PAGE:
Petro mixes coal, Gaza and Hitler at COP28 in its campaign against climate change | Future America

 Petro mixes coal, Gaza and Hitler at COP28 in its campaign against climate change |  Future America

Like other leaders who attended the first days of the Climate Summit (COP28), held in Dubai, United Arab Emirates, President Gustavo Petro only had three minutes to speak. In the most important meeting on climate change in the world, which brought together more than 97,000 participants, he chose to give a speech that mixed the inequality of climate change, the “genocide of Gaza” and even Hitler.

“CO2 emissions can also be measured in terms of social inequality. The rich emit the most carbon, the poor the least. This social inequality is the reason why the objective of the Paris COP,” were the first words he spoke. He did so in reference to the Paris Agreement, signed in 2015, where it was established that countries should prevent the global average temperature from rising above more than 2 °C compared to pre-industrial times and “making every effort to limit even more. temperature increase of 1.5 °C.”

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Petro’s speech began with an important climate thread. But as he spoke about wealth inequality and emissions between countries, his words became more challenging. “The American dream, comfort in Europe, the catch-up syndrome in China and India, is based on the full consumption of carbon,” he said. “It is consumption based on the death of others.”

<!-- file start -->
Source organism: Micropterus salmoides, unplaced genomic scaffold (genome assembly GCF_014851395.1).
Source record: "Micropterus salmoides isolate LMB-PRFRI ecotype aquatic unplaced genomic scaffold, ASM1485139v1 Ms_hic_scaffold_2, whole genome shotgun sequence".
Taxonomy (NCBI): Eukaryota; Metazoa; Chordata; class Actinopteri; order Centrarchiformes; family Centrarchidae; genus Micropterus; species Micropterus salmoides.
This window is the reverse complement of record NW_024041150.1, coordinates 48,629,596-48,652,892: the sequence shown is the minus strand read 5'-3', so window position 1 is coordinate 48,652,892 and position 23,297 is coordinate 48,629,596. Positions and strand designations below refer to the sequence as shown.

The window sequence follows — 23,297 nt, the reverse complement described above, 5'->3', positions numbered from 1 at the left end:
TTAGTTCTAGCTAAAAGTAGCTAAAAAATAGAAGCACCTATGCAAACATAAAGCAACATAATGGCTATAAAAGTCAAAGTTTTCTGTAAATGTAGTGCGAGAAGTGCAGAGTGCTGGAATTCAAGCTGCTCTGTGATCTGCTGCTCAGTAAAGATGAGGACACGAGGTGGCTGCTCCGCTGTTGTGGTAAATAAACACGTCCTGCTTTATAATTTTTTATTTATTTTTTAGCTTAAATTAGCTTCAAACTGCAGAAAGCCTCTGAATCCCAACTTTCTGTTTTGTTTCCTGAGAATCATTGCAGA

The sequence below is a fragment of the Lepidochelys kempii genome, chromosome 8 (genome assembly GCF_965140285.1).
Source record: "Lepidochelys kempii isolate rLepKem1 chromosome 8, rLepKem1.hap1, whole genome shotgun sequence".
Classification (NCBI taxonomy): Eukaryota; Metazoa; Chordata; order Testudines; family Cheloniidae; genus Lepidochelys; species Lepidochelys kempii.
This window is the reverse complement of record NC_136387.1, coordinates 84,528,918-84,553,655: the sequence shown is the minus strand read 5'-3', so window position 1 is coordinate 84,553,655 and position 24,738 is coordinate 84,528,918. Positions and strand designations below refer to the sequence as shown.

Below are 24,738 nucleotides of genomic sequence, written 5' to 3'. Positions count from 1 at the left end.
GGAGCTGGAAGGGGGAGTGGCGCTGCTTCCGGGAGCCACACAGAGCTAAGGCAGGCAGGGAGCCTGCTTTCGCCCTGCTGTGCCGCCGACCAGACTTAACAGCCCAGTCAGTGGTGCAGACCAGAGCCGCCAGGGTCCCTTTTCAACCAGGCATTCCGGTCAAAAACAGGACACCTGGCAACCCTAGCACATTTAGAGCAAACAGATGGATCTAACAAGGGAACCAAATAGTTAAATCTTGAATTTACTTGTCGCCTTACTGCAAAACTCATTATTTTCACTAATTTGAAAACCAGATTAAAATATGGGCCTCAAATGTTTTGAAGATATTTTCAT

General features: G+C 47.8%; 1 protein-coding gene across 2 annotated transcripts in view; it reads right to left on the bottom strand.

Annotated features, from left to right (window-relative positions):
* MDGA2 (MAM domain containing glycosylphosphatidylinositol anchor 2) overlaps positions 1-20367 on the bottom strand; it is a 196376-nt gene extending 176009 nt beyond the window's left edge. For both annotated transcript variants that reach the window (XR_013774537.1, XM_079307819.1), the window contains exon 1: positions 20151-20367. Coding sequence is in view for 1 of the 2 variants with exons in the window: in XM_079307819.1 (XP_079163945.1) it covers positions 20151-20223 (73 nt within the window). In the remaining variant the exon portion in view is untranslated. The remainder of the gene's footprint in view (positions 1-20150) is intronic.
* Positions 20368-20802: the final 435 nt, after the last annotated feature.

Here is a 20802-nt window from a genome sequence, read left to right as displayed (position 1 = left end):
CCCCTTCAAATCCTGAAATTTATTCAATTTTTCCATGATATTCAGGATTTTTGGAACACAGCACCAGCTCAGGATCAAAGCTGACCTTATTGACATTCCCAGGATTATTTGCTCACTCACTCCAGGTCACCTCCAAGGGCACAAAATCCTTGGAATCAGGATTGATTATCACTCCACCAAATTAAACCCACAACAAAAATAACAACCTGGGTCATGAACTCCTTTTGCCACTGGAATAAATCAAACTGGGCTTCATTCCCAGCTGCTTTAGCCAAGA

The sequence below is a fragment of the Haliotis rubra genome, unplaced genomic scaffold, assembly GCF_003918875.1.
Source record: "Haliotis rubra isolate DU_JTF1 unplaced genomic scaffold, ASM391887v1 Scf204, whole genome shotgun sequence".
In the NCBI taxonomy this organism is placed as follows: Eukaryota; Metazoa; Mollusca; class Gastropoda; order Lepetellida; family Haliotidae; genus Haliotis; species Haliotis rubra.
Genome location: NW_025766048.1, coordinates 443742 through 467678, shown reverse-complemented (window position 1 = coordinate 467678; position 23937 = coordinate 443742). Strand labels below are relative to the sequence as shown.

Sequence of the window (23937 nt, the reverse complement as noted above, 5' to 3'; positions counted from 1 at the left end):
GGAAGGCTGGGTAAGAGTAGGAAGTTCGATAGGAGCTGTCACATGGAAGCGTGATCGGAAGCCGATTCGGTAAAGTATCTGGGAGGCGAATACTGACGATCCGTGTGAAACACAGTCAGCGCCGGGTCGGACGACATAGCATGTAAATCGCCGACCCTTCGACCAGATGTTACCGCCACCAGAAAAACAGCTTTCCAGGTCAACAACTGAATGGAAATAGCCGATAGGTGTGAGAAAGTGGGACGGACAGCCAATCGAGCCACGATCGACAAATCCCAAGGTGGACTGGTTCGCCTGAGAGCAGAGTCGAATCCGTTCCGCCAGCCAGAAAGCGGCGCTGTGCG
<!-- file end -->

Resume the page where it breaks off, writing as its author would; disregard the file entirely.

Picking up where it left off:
Then he suggested an exercise. “We imagine a fusion, a combination of facts: the projection of the climate crisis in five or ten years and the current genocide of the Palestinian people. Are these events disconnected or can we see a mirror in the near future? The genocide and barbarism unleashed on the Palestinian people is what awaits the exodus of the southern people unleashed by the climate crisis,” he continued. “But this great exodus has answers in the north (.. .) Hitler knocked on the doors of the homes of the European and North American middle class and many have let him in,” he said.

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“The exodus will be met with great violence. With barbarism itself. What we are seeing in Gaza is a rehearsal for the future. Why are major carbon consuming countries allowing the systematic killing of thousands of children in Gaza? Because Hitler has entered their homes and they are preparing to defend their high level of carbon consumption and reject the exodus it causes.”

At the end of his speech, the president talked about the country’s proposals against climate change. He asked to make the COP plans strong, to achieve planning for the transition towards a decarbonized economy and, once again, discussed the exchange of public debt for the issuance of special rights to draw. “We also proposed strengthening and reforming the United Nations, we stopped signing coal, oil and gas exploration contracts, and we dismantled the gasoline subsidy,” he said. “We are advocating for a global ban on fracking.”

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When Petro finished his remarks, more than nine minutes had passed on the COP28 clock.